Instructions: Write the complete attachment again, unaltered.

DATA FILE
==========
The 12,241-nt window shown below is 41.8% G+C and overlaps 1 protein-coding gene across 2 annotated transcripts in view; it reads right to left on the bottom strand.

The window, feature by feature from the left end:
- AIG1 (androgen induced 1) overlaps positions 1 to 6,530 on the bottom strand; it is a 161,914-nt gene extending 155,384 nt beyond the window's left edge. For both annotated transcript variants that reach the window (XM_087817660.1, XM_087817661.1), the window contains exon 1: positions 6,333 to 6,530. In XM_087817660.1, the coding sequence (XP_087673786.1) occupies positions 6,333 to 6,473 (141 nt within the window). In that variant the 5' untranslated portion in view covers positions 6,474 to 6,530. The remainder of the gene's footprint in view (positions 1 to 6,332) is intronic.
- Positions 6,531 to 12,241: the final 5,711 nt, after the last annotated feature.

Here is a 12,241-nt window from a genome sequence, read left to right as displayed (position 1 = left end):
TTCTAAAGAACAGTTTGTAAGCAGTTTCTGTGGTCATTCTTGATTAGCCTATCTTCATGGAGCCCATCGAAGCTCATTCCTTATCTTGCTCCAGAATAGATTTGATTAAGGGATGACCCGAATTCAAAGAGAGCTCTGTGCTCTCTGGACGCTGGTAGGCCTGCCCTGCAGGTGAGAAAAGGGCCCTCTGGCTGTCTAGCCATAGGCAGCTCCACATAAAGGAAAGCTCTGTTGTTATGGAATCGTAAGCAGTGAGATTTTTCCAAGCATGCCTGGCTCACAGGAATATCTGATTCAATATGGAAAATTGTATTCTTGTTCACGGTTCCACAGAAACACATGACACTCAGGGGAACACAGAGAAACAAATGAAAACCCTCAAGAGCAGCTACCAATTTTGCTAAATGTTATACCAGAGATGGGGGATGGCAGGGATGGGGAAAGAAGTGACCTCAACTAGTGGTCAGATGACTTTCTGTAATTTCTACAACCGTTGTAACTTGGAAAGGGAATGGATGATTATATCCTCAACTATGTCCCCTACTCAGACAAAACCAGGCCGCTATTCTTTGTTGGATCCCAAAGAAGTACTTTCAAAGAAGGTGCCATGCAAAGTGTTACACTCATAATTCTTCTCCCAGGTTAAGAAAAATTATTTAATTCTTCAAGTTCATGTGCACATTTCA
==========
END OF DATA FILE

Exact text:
The 12,241-nt window shown below is 41.8% G+C and overlaps 1 protein-coding gene across 2 annotated transcripts in view; it reads right to left on the bottom strand.

The window, feature by feature from the left end:
- AIG1 (androgen induced 1) overlaps positions 1 to 6,530 on the bottom strand; it is a 161,914-nt gene extending 155,384 nt beyond the window's left edge. For both annotated transcript variants that reach the window (XM_087817660.1, XM_087817661.1), the window contains exon 1: positions 6,333 to 6,530. In XM_087817660.1, the coding sequence (XP_087673786.1) occupies positions 6,333 to 6,473 (141 nt within the window). In that variant the 5' untranslated portion in view covers positions 6,474 to 6,530. The remainder of the gene's footprint in view (positions 1 to 6,332) is intronic.
- Positions 6,531 to 12,241: the final 5,711 nt, after the last annotated feature.

Here is a 12,241-nt window from a genome sequence, read left to right as displayed (position 1 = left end):
TTCTAAAGAACAGTTTGTAAGCAGTTTCTGTGGTCATTCTTGATTAGCCTATCTTCATGGAGCCCATCGAAGCTCATTCCTTATCTTGCTCCAGAATAGATTTGATTAAGGGATGACCCGAATTCAAAGAGAGCTCTGTGCTCTCTGGACGCTGGTAGGCCTGCCCTGCAGGTGAGAAAAGGGCCCTCTGGCTGTCTAGCCATAGGCAGCTCCACATAAAGGAAAGCTCTGTTGTTATGGAATCGTAAGCAGTGAGATTTTTCCAAGCATGCCTGGCTCACAGGAATATCTGATTCAATATGGAAAATTGTATTCTTGTTCACGGTTCCACAGAAACACATGACACTCAGGGGAACACAGAGAAACAAATGAAAACCCTCAAGAGCAGCTACCAATTTTGCTAAATGTTATACCAGAGATGGGGGATGGCAGGGATGGGGAAAGAAGTGACCTCAACTAGTGGTCAGATGACTTTCTGTAATTTCTACAACCGTTGTAACTTGGAAAGGGAATGGATGATTATATCCTCAACTATGTCCCCTACTCAGACAAAACCAGGCCGCTATTCTTTGTTGGATCCCAAAGAAGTACTTTCAAAGAAGGTGCCATGCAAAGTGTTACACTCATAATTCTTCTCCCAGGTTAAGAAAAATTATTTAATTCTTCAAGTTCATGTGCACATTTCA